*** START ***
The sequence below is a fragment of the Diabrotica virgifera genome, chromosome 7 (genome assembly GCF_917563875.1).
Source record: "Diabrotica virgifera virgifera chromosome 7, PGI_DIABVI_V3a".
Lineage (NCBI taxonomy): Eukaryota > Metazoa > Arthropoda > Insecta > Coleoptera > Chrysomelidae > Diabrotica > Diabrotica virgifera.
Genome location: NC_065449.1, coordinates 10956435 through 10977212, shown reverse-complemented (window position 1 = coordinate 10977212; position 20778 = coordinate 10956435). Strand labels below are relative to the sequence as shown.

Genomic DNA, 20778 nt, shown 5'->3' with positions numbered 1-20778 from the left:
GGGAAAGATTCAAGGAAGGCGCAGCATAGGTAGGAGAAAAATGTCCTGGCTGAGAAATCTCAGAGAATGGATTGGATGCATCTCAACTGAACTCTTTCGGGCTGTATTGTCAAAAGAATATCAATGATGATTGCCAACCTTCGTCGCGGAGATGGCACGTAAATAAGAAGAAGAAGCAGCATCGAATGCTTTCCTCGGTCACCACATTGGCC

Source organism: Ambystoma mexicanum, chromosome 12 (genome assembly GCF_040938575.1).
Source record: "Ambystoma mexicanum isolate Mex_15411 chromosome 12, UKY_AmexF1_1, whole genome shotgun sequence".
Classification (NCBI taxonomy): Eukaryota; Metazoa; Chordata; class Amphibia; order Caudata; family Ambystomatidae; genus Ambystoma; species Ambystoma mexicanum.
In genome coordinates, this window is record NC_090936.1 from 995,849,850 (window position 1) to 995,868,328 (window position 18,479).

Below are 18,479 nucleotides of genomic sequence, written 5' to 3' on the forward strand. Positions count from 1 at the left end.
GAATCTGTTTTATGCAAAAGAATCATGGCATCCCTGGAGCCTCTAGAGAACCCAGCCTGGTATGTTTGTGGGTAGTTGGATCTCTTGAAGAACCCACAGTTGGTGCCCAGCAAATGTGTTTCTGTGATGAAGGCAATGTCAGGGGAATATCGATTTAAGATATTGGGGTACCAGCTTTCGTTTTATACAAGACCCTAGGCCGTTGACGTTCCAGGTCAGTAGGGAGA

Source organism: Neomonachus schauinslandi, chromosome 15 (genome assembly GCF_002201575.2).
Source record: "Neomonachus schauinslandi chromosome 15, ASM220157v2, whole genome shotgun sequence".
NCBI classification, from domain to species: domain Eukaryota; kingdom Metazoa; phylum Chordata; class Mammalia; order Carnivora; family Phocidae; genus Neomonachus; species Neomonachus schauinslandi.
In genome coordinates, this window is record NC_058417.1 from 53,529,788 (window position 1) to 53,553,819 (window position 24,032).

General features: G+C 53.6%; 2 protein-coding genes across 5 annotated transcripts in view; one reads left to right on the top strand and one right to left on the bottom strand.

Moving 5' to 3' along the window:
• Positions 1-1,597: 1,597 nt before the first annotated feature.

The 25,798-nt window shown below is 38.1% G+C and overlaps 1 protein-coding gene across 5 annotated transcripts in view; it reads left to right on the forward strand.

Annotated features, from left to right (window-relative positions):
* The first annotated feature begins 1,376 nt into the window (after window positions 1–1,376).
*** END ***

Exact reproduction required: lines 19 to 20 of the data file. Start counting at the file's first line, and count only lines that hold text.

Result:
• Positions 1-1,597: 1,597 nt before the first annotated feature.

The 25,798-nt window shown below is 38.1% G+C and overlaps 1 protein-coding gene across 5 annotated transcripts in view; it reads left to right on the forward strand.